Image courtesy of Dave Gorman
I have long believed that advertising is not a profession. Don’t get me wrong, I’m not embarrassed about what we do and I certainly have little sympathy with the sentiment of that terrible old joke. You know the in which someone asks that his mother is not told that he works in advertising since she thinks that he is the piano player in a brothel. However, there are a number of reasons why the idea that what we do resembles a profession rings a little hollow.
Firstly you need no specific qualifications to practice advertising, one of the primary criteria for any occupation being seen as a profession. In fact you need no qualifications whatsoever to do what we do and be very good at it. Secondly there are no professional bodies to which you have to belong, that police the profession and from which you can be expelled for malpractice. Sure there are industry associations that agencies and clients are encouraged to join but membership is not compulsory. Thirdly is the small matter of what we get paid for. Where other professional service firms sell certainty we sell only possibility.
Real professions offer certainty because their expertise in a particular area allows them to predict the outcome of their recommendations accurately. That’s true of lawyers, accountants and even management consultants when they stick to the supply side of the value equation.
That simply doesn’t happen in advertising. Expertise and knowledge are valuable but they aren’t really the reason that people use our services or the services of one agency over another. Because that expertise can’t in itself guarantee the effect that creativity will have on customers and the outcome this in turn will have on their business. You can have a feeling for the work and you can research that work but you never really know what is going to happen in the real world. This has never been more true than now because the real media with we work with is no longer television, print, outdoor or even online or search. The real medium we work with is the degree to which people are interested in what our brands are doing and want to engage with it. Try predicting that!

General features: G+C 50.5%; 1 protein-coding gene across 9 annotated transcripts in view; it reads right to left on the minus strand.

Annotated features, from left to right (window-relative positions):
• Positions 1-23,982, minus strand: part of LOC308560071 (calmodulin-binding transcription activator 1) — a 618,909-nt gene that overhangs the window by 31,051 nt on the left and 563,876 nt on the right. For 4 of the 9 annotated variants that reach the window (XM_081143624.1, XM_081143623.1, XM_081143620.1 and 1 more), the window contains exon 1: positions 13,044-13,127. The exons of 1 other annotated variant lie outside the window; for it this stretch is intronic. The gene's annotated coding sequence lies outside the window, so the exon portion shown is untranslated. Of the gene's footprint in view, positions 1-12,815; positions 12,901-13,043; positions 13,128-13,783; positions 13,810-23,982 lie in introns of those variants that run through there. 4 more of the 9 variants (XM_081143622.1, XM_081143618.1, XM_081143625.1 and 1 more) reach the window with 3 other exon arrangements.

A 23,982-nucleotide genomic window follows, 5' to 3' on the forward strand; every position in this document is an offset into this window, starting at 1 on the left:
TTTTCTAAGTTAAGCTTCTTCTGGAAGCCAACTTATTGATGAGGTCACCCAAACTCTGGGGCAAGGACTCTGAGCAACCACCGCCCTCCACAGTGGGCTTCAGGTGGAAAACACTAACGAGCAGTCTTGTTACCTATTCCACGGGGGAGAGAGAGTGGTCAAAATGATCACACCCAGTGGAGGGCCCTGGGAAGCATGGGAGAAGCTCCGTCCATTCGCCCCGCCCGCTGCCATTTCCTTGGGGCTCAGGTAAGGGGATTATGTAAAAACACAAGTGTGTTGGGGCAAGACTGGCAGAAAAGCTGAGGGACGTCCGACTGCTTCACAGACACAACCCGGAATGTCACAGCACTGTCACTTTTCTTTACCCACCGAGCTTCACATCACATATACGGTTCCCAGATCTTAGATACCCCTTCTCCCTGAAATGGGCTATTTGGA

The traditional response to this has been one of denial. To ape the professions in order to add a veneer of certainty and responsibility to what we do. To bang on about accountability, return on investment and wear a lot of very dull grey suits to prove that we are serious.
I want to advocate a return to an industry that believes in sex. Not in our work but in the way that we behave. What advertising people used to understand is that to sell ideas that engage the right hand side of our brains and those of our customers we need to create an atmosphere that is conducive to this – sexy agencies. And in order to land recommendations based on conviction and not certainty we need to build personal relationships with clients based on mutual liking – sexy people. This is the reason that an agency of any discipline gives up its sexy location for somewhere cheaper, stints on the front of house service, or employs talented but dreary people at its peril.
In advertising our recommendations rarely sell themselves, they need help. That is why it is time to dump our pretence at being a profession and recognise that for us all, sex sells. Maybe the idea that we play the piano in a brothel is actually a rather good metaphor after all.
This post appeared originally as a column in New Media Age